Booker with the Wizards
|No. 33 – Utah Jazz|
November 25, 1987 |
Newberry, South Carolina
|Listed height||6 ft 8 in (2.03 m)|
|Listed weight||240 lb (109 kg)|
|High school||Union County
(Union, South Carolina)
|NBA draft||2010 / Round: 1 / Pick: 23rd overall|
|Selected by the Minnesota Timberwolves|
|Career highlights and awards|
|Stats at NBA.com|
Trevor Fitzgerald Booker (born November 25, 1987) is an American professional basketball player who currently plays for the Utah Jazz of the National Basketball Association (NBA). He was drafted 23rd overall by the Minnesota Timberwolves in the 2010 NBA draft, but was immediately traded to the Washington Wizards. Booker primarily plays the power forward position.
Booker was born on November 25, 1987 in Newberry, South Carolina to Gerald and Tracey, both accomplished athletes. He was brought up in a rural Whitmire neighborhood and grew up eating as many as 20 bowls of cereal each week, sharing the love with his brothers. Booker began playing the game of basketball after his mother tried to get her sons into it by showing them her clippings as a high school player. His brother, Devin, said, "She got us into it when we were younger, and we have been ever since."
High school career
Booker attended Union County High School in Union, South Carolina, and played basketball under head coach Joe Pitt. In his senior year in 2005–06, Booker was named Gatorade Player of the Year for South Carolina, after averaging 21.9 points, 16.4 rebounds, and 3.5 assists per game. He was also named AAA State Player of the Year and was a first-time All-State selection. Booker left the Union high school team as its all-time leader in rebounds and blocked shots. Later on, Booker played Amateur Athletic Union (AAU) basketball with the South Carolina Celtics.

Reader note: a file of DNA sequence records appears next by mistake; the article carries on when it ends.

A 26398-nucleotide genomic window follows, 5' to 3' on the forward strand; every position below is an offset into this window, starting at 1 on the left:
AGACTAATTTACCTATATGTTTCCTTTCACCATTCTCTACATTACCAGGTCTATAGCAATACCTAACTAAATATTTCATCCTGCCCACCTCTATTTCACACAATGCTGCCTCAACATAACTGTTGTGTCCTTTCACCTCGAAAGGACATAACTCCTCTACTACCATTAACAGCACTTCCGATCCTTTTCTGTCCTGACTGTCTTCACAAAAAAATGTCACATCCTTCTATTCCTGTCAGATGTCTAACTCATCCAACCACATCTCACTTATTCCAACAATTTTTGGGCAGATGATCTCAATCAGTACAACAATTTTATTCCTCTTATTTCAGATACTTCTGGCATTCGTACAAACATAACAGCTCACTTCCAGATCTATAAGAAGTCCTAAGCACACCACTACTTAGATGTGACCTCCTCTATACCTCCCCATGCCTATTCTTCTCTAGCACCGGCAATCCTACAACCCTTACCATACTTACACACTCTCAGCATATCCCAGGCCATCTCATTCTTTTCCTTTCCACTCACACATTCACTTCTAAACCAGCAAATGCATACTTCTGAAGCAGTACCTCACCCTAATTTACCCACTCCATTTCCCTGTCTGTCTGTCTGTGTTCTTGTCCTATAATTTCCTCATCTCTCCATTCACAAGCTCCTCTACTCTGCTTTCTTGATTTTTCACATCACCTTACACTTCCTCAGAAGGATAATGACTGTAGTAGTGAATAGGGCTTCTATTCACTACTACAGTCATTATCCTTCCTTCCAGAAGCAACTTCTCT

Entering college, Booker was listed as a three-star recruit by Rivals.com and 247Sports.com. He was ranked the 29th best power forward by Rivals and 27th by 247Sports in the Class of 2006. Booker was also given a 0.8778 composite rating at 247Sports.com. He committed to play for the Clemson Tigers men's basketball team on May 13, 2005, officially visited Clemson on September 16, 2005, signed the National Letter of Intent with on February 1, 2006, and enrolled on May 30, 2006. Booker also considered Auburn, Florida State, Georgia Tech, James Madison, Pittsburgh, Purdue, South Carolina, Tennessee, William & Mary, and Wofford as possible destinations. He received offers from Wofford, William & Mary, and South Carolina.
On October 31, 2006, Booker made his collegiate debut with Clemson, recording six points, seven rebounds, three blocks, and three steals as starting power forward in an exhibition game against Lithuania Academy. He was allowed 18 minutes on the court, and along with Sam Perry, led the team in rebounds. Booker made his first regular season appearance with the Tigers on November 10, 2006, in the first round of the Cox Communications Classic against Arkansas State. After starting as center, he became the first true freshman to start in that position for Clemson since Tom Wideman in 1995-96. He finished the game with 6 points, a team-high 7 rebounds, and 1 block in 19 minutes of playing time. On November 12, 2006, Booker grabbed a career-best 9 rebounds vs Old Dominion for the Cox Communications Classic title. He also contributed 10 points. On November 17, 2006, Booker scored a career-high 15 points in 20 minutes against Appalachian State. Booker recorded 11 rebounds on November 24 of the same year in a win over Charleston Southern. It was his first collegiate game with 10+ boards. On December 31, 2006, he recorded his first career double-double, with 15 points and 12 rebounds on Georgia State. James Mays, one of his teammates, when asked about Booker's accomplishments, said, "What didn't he do?" Booker helped Clemson reach 14-0, their best start in 20 years. On January 6, 2007, Booker had Georgia Tech freshman Zach Peacock ejected from the game after he hit him with an elbow. On March 19, 2007, Booker scored a career-high 21 points against Ole Miss. By the end of his freshman season, Booker averaged 10.4 points, a team-high 6.7 rebounds, and 2.2 blocks. He ranked fourth nationally among freshman in shots blocked.